Sunday, March 27, 2011


I'm getting antsy here for some serious spring weather. This morning's run with my golden retriever was lovely but frosty, with a view of fresh snow dusting the foothills. I think it would be okay if winter signs faded, allowing buds to really pop.

I am intrigued by buds. They embody potential, what might be, enthralling possibility. As I wander my yard, I peer at the buds of dogwood, magnolia, aspen, pear, and willow. Each wrapped bundle is a gift: a present that will soon make its grand entry.

I go inside and read about buds. Botanists talk about buds in intriguing ways. For example, calling buds terminal, axillary or adventitious is just referring to where they choose to land on the plant, whether at the top of a stem, in the axil of a leaf, or elsewhere, like on a trunk or a root. If I were a bud, I'd prefer to be described as adventitious rather than terminal. Wouldn't you?

The appearance of buds is set forth with a vivid set of descriptors. Buds can be scaly, covered, naked or hairy. Buds that are hairy can be either scaly or naked. Now, I don't think being described as scaly is a good thing; it sounds too reptilian which, in our culture, is not positive (apologies to my herpetologist friend Frank). But to be both scaly and hairy just doesn't sound attractive. If those adjectives described me, I'd be looking for some laser removal pro, followed by good moisturizer.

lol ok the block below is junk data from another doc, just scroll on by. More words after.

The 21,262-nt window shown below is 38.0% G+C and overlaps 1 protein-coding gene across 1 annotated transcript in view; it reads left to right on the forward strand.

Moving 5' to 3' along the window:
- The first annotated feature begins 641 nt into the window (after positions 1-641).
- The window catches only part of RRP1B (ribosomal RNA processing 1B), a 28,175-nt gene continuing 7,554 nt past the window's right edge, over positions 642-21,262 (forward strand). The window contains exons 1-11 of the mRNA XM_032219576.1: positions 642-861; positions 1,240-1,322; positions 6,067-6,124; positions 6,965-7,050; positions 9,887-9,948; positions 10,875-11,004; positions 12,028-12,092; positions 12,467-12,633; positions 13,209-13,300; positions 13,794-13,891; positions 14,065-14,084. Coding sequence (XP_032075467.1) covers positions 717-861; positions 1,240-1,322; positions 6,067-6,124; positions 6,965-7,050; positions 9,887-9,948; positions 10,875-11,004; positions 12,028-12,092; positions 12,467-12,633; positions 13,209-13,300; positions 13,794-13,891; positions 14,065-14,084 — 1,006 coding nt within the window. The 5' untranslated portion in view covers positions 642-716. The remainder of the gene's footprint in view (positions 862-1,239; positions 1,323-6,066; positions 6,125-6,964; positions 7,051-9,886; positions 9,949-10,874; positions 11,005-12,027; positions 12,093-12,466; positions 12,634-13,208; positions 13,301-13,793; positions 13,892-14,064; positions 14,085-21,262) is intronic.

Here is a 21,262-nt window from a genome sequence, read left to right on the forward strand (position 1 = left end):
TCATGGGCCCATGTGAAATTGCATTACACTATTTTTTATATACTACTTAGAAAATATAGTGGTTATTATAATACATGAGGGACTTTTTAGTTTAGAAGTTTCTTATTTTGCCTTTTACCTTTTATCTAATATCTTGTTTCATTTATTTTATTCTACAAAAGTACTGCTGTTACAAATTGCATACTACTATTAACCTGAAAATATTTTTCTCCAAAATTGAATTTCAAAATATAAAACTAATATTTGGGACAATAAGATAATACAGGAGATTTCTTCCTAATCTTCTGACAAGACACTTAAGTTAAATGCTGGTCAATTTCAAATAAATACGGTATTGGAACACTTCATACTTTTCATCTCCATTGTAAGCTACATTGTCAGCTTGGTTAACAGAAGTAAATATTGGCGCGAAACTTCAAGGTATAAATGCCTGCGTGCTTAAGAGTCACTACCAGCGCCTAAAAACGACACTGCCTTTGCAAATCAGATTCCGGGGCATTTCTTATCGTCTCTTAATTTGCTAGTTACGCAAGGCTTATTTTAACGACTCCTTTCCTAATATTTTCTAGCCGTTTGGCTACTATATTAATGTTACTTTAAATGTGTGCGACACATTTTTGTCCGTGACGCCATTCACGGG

Buds' status also determines how botanists describe them. Buds occupy roles described as accessory, resting, dormant, latent, or pseudoterminal. I'm thinking that none of these titles enhances self-esteem. If you were to choose your status from this selection, would you really be satisfied with dormant or latent? I cannot ever see myself happy with the status of "pseudoterminal," even if I knew it meant that I might be like a persimmon bud, having sympodial growth in which a terminal bud dies and is replaced by a closer axillary bud.

And then there are bud functions. I thought I understood what buds do: they get things ready for the show of flower, fruit, leaf, et al. Guess it's more complicated than that. Some buds' function can be described as "vegetative," which means they only contain vegetative pieces, like an embryonic shoot with leaves. Okay, but I thought all buds, in fact, all plants, are made up of vegetative pieces. I'm puzzled and so read further.

I find that, if a bud isn't functioning in a vegetative manner, it could be doing so in a reproductive manner (having the embryo of a flower) or it could be functioning in both a reproductive and vegetative manner at the same time (having both embryonic leaves and flower). This is making some sense to me, as I conclude that some buds are really good at multi-tasking.

My bud-study is clouding my head, confusing me, messing with years of intense bud observation. I think I'll quit reading. I think I'll just go back outside and peer at the buds in my yard. I really don't care if they are they are pseudoterminal or adventitious or hairy or scaly. I am just excited about the gifts that they are set to unfold.

No comments:

Post a Comment